De la Houssaye is the famed restaurateur who took New York City by storm in the 1980s with La Louisiana on the East Side and later with Texarkana in Greenwich Village.
Robin’s and de la Houssaye’s relationship started almost by chance with Robin getting a job as a busboy for Texarkana.
“I actually took a page out of a magazine and started walking around the streets of New York,” Robin said. “Abe was standing outside, getting a breath of fresh air in the early afternoon. I took the page, and I look at the picture, and then I look at him, and that’s how I started.”
Robin’s first stint in New York City didn’t last too long. In 1987, he returned to Arnaudville after his father’s unexpected death due to a massive heart attack.
For the next 15 years, Robin worked in the family store. He handled the catering business and even helped run a restaurant in St. Martinville.
But New York was calling.
“New York City has always been ripe with endless possibilities,” Robin said.
In 2000, Robin once again packed his bags for New York.
A partner in life and business
At the same time that Robin was returning to New York, Maharaj was pursuing the American Dream, as well.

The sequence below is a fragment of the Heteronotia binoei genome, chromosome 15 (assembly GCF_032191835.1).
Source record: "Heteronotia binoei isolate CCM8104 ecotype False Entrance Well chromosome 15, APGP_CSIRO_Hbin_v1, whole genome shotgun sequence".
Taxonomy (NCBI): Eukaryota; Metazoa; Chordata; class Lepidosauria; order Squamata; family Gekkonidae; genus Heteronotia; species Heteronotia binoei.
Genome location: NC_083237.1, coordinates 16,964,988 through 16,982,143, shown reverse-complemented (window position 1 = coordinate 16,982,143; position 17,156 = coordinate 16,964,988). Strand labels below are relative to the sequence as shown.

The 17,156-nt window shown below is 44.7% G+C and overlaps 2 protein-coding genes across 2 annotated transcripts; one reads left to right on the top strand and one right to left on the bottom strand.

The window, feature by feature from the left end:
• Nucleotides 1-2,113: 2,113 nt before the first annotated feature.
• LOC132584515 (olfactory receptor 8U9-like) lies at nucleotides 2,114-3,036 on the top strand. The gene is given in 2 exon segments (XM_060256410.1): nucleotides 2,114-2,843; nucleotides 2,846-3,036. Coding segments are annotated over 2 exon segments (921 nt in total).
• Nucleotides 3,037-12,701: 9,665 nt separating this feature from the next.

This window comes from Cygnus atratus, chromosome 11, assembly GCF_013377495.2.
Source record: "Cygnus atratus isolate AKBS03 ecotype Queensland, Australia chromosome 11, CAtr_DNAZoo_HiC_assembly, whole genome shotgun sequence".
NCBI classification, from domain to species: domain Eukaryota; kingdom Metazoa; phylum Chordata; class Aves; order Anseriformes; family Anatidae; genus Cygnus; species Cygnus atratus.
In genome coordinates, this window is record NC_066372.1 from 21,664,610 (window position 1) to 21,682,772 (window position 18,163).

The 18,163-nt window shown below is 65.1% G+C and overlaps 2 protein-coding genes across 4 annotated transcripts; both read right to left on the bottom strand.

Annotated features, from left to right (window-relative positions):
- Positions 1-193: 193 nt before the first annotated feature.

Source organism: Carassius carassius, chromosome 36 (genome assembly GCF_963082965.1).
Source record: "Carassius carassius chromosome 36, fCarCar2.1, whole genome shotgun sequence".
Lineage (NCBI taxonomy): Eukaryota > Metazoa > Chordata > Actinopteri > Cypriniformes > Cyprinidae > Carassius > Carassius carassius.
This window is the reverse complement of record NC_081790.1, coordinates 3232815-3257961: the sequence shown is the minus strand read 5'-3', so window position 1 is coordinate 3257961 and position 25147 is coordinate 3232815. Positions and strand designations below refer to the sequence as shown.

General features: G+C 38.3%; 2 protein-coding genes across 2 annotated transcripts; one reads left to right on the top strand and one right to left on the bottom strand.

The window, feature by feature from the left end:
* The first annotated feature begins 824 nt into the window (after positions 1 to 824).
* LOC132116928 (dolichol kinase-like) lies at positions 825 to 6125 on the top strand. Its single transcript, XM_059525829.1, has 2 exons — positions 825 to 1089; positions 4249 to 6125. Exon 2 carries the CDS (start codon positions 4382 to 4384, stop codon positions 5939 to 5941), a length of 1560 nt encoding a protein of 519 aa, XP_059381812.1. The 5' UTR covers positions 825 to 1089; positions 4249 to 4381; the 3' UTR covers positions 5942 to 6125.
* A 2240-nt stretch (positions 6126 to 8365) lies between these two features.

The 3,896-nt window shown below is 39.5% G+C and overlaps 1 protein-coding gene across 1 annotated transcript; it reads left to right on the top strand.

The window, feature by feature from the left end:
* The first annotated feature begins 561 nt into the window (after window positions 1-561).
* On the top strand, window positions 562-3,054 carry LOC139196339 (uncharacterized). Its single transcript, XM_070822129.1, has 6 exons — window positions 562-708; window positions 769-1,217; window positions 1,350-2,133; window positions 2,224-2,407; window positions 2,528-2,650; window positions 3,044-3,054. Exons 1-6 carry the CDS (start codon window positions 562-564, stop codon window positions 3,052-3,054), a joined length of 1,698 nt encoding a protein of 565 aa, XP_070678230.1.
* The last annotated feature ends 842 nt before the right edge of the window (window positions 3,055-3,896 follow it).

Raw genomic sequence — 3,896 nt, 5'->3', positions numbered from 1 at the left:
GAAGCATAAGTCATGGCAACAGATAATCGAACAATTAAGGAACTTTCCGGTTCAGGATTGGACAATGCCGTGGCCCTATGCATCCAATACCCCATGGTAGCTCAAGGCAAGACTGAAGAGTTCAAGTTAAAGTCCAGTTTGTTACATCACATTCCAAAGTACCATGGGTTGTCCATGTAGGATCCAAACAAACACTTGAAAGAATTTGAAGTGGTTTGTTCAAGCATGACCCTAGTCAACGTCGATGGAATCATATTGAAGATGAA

Maharaj grew up in Port of Spain, the capital city of the Republic of Trinidad and Tobago. He had worked in his grandfather’s small grocery store.
After completing high school, Maharaj left for the United States for better opportunities. While studying business, Maharaj got a job as a part-time teller at Wachovia. Then, he worked his way up to branch manager for Wells Fargo.
During this time, Robin, who was working in behavioral research, and Maharaj met and fell in love.
“We both grew up in cultures where food and family is important, specifically in supermarket environments where we were able to interact with customers and people of all races,” Maharaj said. “I think it shaped us.”
“We grew up seeing the human condition,” Robin said.
As the two moved in together and eventually relocated to Harlem, food would become a bond between the two.
“When we got together, we always would cook,” Robin said. “It was something that brought us together.”